To most Minnesotans, “The Cities” is an all-encompassing term meaning anywhere from the heart of downtown Minneapolis to the far reaches of Elk River, Stillwater, Lakeville, or Lino Lakes.(I’ve even heard this include St. Cloud). To the purists, there’s a big difference between “The Cities” and the much-maligned “Suburbs.” Many view the ‘burbs of Minneapolis-St. Paul as nameless, faceless bedroom communities for families, with soccer moms, chain restaurants, and strip malls. But HighwayHighlights knows better. The suburbs are home to some absolutely incredible and historic things, like the forgotten ruins of Umore Park in Rosemount.
The story dates back to 1943. At the height of World War II, The US Government commandeered over 10,000 acres of farmland south of the Twin Cities, evicting farmers, to build a smokeless gun powder and munitions plant in the fields of what is now Rosemount. They named the project “Gopher Ordnance Works,” and over 800 concrete structures were put into place, primarily making ammunition for naval artillery shells. By the time it started producing, WWII abruptly ended and the project’s full potential was never even close to being realized. The plant halted all operations, including construction of further structures.
After the War, the project and structures were left completely abandoned and later deeded to the University of Minnesota, and the land was occasionally used for agricultural purposes. Over the years, nature has overtaken almost every aspect of the former facility; 4 large gun-barrel smokestacks were demolished in recent years; and now the entire site is considered off-limits to the public, although you can drive the perimeter of the park and see many odd structures lurking inside the groves of trees and overgrown brush. Brave adventurers often dodge the signs and explore on foot.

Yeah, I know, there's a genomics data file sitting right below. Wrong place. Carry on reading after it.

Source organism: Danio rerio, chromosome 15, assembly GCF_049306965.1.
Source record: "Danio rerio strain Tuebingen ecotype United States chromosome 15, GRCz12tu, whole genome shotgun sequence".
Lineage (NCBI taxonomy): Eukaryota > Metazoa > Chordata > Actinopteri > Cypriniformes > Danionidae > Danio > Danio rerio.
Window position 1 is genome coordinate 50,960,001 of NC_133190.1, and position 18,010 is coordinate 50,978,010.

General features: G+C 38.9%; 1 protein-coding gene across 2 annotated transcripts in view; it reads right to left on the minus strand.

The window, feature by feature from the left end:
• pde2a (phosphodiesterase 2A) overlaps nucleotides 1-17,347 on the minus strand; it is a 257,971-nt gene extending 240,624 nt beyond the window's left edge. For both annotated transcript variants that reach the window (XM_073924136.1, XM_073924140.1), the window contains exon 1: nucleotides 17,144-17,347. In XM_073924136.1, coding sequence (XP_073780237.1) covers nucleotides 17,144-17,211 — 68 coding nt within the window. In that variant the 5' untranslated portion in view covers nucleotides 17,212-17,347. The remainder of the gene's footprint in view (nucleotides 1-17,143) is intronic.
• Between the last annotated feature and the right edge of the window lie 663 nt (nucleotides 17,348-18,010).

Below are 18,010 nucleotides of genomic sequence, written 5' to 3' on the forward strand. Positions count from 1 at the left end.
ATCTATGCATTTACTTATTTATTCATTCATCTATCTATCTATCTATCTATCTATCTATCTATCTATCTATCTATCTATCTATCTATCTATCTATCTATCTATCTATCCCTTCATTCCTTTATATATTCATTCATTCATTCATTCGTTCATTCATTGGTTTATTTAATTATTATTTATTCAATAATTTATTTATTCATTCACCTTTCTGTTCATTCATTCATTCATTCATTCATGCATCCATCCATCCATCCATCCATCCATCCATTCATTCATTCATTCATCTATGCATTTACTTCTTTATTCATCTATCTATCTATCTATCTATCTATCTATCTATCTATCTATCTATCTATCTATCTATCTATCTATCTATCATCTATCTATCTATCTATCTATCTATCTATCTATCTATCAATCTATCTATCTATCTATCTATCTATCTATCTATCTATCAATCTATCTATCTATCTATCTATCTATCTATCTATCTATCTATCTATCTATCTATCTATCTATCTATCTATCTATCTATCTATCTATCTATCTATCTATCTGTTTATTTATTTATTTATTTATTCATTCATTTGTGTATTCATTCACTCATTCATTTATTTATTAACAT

Dakota County Technical College sits adjacent to the ruins on a campus they refer to as “Umore Park,” and campus security often patrols the area. Farmers work the land on three sides of the 10,000 acre square. Travelers passing by on the very busy county road running parallel to the south side can see dozens of giant “T-Walls,” or blast walls, for the solvent recovery areas. The land is expansive and massive; there were hundreds of structures we were not able to see up-close, including old abandoned buildings that are rumored to have underground tunnels connecting them. It is truly baffling that over 70 years later, the ruins of this magnificent place still sit in hiding, blocked off to the public and falling further into decay. It could be a city, state, or county park, with walking paths with informational kiosks next to each ruin, explaining their original purposes. But sadly, the University of Minnesota selfishly and stupidly keeps the ancient concrete temple all to themselves, letting an extraordinary piece of Minnesota’s history further crumble.
What will the future hold for the remains of the Gopher Ordnance Works? Will the higher-ups come to their senses and save this place? Will they keep razing the structures until its nothing but a soccer complex? Or will it continue on as it has for decades, slowly crumbling and succumbing to nature? God help us all.
While in the area: Hot Sam’s Antiques in nearby Lakeville is a must-do for the quirk enthusiasts, and make sure to head over to the Watt Munisotaram near Hampton to see an incredible Buddhist Temple, Minnesota’s largest, only about 20 minutes away.